On Fri, Feb 12, 2010 at 10:50 AM, Sergey Sheypak
<serega.sheypak / gmail.com> wrote:
> require 'p'
>
> lol = {}
> lol[:arr] = []
> puts "#{lol[:arr].class} obj_id=#{lol[:arr].object_id}"
>
> lol[:arr] + [Task.new(:id => 'id01')]
> pp lol
> puts "#{lol[:arr].class} obj_id=#{lol[:arr].object_id}"
>
> lol[:arr] + [Task.new(:id => 'id02')]
> pp lol
> puts "#{lol[:arr].class} obj_id=#{lol[:arr].object_id}"
>
> lol[:arr] + [Task.new(:id => 'id03')]
> pp lol
> puts "#{lol[:arr].class} obj_id=#{lol[:arr].object_id}"
>
> Produces:
> Array obj_id=23293860
> {:arr=>[]}
> Array obj_id=23293860
> {:arr=>[]}
> Array obj_id=23293860
> {:arr=>[]}
> Array obj_id=23293860
> ---What does it mean? Nothin has been added

This is because the + method of Array doesn't modify the array, it
creates a new one:

irb(main):009:0> a = []
=> []
irb(main):010:0> a + [1,2,3]
=> [1, 2, 3]
irb(main):011:0> a
=> []
irb(main):012:0> a.object_id
=> -605891698
irb(main):013:0> (a + [1,2,3]).object_id
=> -605917598
irb(main):014:0> (a + [1,2,3]).object_id
=> -605928248


>
> lol = {}
> lol[:arr] = []
> lol[:arr] << Task.new(:id => 'id01')
> pp lol
> lol[:arr] << Task.new(:id => 'id02')
> pp lol
> lol[:arr] << Task.new(:id => 'id03')
> pp lol
>
>
>
> Produces:
> {:arr=>[Task[|id => id01|]]}
> {:arr=>[Task[|id => id02|], Task[|id => id02|]]}
> {:arr=>[Task[|id => id03|], Task[|id => id03|], Task[|id => id03|]]}
> ---Why does each insertion replaces each elem in array?

I don't know what happens in the Task constructor, because this works for me:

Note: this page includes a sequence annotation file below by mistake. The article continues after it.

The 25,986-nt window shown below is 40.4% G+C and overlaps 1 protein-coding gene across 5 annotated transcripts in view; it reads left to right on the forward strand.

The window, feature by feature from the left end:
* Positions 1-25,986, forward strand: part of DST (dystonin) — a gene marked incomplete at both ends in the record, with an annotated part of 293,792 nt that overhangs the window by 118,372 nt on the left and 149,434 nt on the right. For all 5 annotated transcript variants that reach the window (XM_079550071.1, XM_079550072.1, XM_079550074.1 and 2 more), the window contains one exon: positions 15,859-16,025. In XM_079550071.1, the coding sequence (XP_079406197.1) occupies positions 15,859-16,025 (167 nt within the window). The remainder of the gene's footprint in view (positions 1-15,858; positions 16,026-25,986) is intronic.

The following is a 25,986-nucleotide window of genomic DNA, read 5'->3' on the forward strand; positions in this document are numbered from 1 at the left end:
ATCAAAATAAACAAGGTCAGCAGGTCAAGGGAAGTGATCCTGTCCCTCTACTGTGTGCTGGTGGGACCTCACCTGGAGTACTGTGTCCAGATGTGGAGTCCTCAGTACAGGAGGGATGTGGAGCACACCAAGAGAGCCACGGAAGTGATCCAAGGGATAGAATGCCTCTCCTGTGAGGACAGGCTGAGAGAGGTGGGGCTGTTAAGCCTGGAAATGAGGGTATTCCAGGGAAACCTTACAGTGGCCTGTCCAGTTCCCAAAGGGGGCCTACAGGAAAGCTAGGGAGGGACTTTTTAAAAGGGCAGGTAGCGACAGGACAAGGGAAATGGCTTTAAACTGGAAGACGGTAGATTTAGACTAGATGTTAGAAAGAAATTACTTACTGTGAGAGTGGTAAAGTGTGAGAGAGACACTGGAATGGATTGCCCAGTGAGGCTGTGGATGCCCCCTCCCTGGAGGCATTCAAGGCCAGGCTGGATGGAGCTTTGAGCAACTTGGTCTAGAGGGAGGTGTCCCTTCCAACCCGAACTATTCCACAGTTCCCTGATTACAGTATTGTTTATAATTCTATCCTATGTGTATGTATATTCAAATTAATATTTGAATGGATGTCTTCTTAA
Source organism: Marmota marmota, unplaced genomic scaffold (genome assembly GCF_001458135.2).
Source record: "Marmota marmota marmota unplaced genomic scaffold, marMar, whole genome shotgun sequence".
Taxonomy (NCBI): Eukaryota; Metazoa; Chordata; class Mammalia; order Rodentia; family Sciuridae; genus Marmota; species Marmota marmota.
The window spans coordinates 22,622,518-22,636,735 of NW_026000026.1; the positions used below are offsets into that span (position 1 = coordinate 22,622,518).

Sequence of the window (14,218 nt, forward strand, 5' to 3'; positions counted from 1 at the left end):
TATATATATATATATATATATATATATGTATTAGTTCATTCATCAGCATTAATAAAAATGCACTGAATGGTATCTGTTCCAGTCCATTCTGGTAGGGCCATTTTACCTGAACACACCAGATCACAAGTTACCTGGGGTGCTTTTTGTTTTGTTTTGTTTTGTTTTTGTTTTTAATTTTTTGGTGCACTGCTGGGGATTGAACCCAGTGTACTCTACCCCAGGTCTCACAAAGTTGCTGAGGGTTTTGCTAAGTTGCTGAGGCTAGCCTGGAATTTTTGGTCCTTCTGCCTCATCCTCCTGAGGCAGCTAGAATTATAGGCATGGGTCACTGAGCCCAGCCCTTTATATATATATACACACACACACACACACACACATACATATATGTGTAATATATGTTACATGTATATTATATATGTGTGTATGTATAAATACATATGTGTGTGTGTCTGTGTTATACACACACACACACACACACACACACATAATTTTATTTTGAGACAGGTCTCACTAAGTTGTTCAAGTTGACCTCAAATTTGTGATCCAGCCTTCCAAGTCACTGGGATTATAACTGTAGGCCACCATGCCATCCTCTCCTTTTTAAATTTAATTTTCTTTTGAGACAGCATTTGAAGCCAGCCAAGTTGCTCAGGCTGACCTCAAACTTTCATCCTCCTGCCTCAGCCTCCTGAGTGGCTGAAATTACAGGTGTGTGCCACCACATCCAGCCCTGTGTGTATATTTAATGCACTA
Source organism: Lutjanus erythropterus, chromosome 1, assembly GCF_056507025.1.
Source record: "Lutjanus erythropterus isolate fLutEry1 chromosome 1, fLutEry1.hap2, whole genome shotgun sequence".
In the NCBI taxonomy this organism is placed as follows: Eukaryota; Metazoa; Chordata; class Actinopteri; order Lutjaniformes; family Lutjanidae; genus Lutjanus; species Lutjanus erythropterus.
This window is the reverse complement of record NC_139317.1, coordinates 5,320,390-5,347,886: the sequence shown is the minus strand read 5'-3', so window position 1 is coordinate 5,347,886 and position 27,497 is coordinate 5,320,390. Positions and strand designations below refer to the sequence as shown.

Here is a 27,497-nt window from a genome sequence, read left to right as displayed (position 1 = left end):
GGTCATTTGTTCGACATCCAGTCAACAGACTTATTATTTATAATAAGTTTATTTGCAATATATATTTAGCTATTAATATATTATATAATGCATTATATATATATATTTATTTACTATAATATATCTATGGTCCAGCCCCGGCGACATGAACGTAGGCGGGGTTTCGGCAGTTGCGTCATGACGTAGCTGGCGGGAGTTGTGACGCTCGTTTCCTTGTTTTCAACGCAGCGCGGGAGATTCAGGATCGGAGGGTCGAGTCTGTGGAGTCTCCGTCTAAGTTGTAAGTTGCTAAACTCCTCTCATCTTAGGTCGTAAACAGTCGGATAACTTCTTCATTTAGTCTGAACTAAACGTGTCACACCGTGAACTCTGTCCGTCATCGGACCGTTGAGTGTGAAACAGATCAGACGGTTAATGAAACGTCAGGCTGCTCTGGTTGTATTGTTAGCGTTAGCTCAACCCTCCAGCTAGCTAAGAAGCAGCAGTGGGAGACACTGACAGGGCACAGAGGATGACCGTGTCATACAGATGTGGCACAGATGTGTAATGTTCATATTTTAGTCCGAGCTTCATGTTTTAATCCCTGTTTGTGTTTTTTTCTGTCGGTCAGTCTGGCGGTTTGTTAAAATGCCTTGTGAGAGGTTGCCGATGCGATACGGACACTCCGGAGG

irb(main):001:0> Task = Struct.new :id
=> Task
irb(main):002:0> lol = {}
=> {}
irb(main):003:0> lol[:arr] = []
=> []
irb(main):005:0> lol[:arr] << Task.new(1)
=> [#<struct Task id=1>]
irb(main):006:0> lol[:arr] << Task.new(2)
=> [#<struct Task id=1>, #<struct Task id=2>]
irb(main):007:0> lol[:arr] << Task.new(3)
=> [#<struct Task id=1>, #<struct Task id=2>, #<struct Task id=3>]
irb(main):008:0> lol[:arr]
=> [#<struct Task id=1>, #<struct Task id=2>, #<struct Task id=3>]



>
> !!!but!!!
> arr = []
> arr << Task.new(:id => 'id01')
> pp arr
> arr << Task.new(:id => 'id02')
> pp arr
> arr << Task.new(:id => 'id03')
> pp arr
>
> produces:
> [Task[|id => id01|]]
> [Task[|id => id02|], Task[|id => id02|]]
> [Task[|id => id03|], Task[|id => id03|], Task[|id => id03|]]
> ---it's ok...

I don't see it ok, I see that it happens exactly the same as when the
array is in the hash. You must be doing something in the Task class
that messes with the instances or something. Can you show us the Task
class? Or show us, what do you get when you execute this:

a = Task.new(:id => 'id01')
p a
b = Task.new(:id => 'id02')
p b
p [a,b]


Jesus.